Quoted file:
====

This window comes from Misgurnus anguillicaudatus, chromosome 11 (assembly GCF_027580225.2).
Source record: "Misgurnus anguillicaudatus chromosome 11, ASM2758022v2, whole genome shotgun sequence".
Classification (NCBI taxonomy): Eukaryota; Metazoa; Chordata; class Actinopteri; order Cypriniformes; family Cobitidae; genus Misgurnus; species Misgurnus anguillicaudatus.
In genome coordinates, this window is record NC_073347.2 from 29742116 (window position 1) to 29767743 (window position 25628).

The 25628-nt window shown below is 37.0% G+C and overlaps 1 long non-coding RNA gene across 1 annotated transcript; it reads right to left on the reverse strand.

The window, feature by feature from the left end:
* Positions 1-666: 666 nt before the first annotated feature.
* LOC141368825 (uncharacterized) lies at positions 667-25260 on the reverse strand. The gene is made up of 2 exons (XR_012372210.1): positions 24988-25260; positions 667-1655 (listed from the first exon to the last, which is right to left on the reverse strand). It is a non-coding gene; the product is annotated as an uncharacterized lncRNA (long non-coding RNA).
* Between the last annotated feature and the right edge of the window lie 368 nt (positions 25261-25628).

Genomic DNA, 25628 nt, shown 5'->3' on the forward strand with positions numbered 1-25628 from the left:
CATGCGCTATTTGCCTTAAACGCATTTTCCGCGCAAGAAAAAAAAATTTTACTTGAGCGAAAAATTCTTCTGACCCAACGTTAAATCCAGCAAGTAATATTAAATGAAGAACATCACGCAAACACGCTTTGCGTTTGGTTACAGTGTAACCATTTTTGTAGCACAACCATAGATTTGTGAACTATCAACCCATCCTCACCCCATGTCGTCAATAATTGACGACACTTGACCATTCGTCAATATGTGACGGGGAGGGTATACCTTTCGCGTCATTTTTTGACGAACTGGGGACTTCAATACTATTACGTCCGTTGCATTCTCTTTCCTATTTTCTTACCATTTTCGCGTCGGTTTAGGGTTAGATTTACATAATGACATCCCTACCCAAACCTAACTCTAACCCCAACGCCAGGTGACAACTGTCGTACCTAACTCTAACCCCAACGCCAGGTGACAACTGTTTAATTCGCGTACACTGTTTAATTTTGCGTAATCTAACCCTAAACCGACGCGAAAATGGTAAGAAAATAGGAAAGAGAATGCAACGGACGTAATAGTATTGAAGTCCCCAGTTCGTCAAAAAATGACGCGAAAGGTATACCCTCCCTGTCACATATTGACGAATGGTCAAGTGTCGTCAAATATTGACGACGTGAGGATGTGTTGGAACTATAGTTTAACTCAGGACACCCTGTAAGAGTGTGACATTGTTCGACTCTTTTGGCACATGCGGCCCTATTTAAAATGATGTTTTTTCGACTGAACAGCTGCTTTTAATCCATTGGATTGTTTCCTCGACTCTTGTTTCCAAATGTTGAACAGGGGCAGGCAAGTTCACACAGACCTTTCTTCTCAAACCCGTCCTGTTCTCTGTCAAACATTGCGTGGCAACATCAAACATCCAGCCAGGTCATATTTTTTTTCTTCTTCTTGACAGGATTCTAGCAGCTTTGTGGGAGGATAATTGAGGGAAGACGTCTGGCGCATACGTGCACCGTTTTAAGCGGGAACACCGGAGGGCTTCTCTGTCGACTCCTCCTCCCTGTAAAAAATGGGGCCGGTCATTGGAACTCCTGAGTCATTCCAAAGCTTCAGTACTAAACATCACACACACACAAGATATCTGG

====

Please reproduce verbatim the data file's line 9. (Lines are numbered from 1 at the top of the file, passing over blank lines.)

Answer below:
* Between the last annotated feature and the right edge of the window lie 368 nt (positions 25261-25628).